Which clinical history findings are characteristic of HIV-associated vacuolar myelopathy (VM)?

Updated: May 07, 2018
  • Author: Krupa Pandey, MD; Chief Editor: Niranjan N Singh, MBBS, MD, DM, FAHS, FAANEM  more...
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Vacuolar myelopathy (VM) typically presents as a posterolateral spinal cord syndrome often limited to the thoracic cord. It manifests as a slowly progressive, painless spastic paraperesis with sensory loss, imbalance, and sphincter dysfunction. Relapsing-remitting courses have been described. [3]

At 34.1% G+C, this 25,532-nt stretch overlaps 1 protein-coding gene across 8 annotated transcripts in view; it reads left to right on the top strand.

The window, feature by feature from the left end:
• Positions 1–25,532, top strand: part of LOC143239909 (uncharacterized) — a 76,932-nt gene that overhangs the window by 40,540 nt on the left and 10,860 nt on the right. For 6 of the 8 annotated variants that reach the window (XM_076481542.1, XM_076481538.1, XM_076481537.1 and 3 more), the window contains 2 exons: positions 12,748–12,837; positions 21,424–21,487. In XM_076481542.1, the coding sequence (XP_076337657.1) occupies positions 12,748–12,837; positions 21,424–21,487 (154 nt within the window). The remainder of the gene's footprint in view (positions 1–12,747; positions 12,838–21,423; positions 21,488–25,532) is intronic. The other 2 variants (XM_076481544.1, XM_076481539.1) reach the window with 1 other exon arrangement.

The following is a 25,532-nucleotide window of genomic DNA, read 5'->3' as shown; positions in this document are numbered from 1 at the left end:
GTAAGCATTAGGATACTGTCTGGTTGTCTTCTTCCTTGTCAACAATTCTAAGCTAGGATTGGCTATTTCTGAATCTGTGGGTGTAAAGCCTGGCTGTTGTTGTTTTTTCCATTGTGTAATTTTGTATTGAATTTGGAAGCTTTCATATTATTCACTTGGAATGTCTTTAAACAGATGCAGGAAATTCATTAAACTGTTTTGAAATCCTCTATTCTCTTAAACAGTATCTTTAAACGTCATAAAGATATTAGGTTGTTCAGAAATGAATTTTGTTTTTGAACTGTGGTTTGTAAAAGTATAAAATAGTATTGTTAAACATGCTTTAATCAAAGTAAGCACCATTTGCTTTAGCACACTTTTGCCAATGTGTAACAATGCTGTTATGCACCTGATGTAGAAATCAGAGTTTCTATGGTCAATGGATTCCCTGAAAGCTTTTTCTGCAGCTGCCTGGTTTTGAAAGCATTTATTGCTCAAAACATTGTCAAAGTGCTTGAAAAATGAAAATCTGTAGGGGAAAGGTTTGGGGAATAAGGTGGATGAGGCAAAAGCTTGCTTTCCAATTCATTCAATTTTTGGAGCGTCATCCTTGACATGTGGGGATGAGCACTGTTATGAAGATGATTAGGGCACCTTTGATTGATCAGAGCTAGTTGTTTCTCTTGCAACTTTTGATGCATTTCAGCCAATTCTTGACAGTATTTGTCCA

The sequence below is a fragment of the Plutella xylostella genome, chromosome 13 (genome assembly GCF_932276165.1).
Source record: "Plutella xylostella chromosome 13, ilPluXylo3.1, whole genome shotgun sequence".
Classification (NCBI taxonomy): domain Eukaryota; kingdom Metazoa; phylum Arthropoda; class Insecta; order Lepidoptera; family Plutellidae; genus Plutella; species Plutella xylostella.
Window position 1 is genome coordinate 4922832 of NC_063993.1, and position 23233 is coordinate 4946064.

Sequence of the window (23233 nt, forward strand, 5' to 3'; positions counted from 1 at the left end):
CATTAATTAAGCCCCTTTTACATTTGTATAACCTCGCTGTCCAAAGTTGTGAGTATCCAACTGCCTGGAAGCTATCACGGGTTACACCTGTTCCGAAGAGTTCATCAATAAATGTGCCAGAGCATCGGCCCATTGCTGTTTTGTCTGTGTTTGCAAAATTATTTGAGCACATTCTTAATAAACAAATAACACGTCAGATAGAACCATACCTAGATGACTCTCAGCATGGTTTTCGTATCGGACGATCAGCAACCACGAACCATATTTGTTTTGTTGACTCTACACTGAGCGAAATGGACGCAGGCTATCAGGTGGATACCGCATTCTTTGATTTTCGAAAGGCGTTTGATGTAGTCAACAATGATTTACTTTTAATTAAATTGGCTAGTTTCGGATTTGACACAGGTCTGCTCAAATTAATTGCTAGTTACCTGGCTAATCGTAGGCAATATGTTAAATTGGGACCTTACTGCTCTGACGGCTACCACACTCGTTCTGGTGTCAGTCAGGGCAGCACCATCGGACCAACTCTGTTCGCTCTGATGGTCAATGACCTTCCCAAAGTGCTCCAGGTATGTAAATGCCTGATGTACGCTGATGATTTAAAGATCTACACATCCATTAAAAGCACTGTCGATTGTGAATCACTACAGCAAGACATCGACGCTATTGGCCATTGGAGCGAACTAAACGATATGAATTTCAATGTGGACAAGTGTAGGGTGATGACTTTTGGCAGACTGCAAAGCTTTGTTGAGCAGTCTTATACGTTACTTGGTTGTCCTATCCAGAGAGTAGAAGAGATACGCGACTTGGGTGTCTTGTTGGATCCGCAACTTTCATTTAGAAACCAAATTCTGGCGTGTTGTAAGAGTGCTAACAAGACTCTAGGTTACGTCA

Back pain is not prominent. Arm function is usually normal except for advanced cases.

VM is often associated with AIDS dementia complex and peripheral neuropathy. In such cases, patients have cognitive decline and distal limb pain and numbness.

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